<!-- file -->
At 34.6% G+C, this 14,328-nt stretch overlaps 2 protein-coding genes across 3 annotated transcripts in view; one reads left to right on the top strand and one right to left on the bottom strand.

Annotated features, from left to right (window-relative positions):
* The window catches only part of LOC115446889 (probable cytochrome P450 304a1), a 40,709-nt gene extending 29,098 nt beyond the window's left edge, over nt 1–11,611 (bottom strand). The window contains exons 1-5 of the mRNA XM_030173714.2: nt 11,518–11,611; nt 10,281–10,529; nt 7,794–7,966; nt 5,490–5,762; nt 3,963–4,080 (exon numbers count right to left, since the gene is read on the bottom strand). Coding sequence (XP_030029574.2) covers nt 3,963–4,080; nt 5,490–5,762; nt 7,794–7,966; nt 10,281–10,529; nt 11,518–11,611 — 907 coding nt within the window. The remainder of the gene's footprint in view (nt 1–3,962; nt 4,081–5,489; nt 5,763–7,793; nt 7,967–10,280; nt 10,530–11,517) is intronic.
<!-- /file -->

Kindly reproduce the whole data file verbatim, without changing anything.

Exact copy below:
At 34.6% G+C, this 14,328-nt stretch overlaps 2 protein-coding genes across 3 annotated transcripts in view; one reads left to right on the top strand and one right to left on the bottom strand.

Annotated features, from left to right (window-relative positions):
* The window catches only part of LOC115446889 (probable cytochrome P450 304a1), a 40,709-nt gene extending 29,098 nt beyond the window's left edge, over nt 1–11,611 (bottom strand). The window contains exons 1-5 of the mRNA XM_030173714.2: nt 11,518–11,611; nt 10,281–10,529; nt 7,794–7,966; nt 5,490–5,762; nt 3,963–4,080 (exon numbers count right to left, since the gene is read on the bottom strand). Coding sequence (XP_030029574.2) covers nt 3,963–4,080; nt 5,490–5,762; nt 7,794–7,966; nt 10,281–10,529; nt 11,518–11,611 — 907 coding nt within the window. The remainder of the gene's footprint in view (nt 1–3,962; nt 4,081–5,489; nt 5,763–7,793; nt 7,967–10,280; nt 10,530–11,517) is intronic.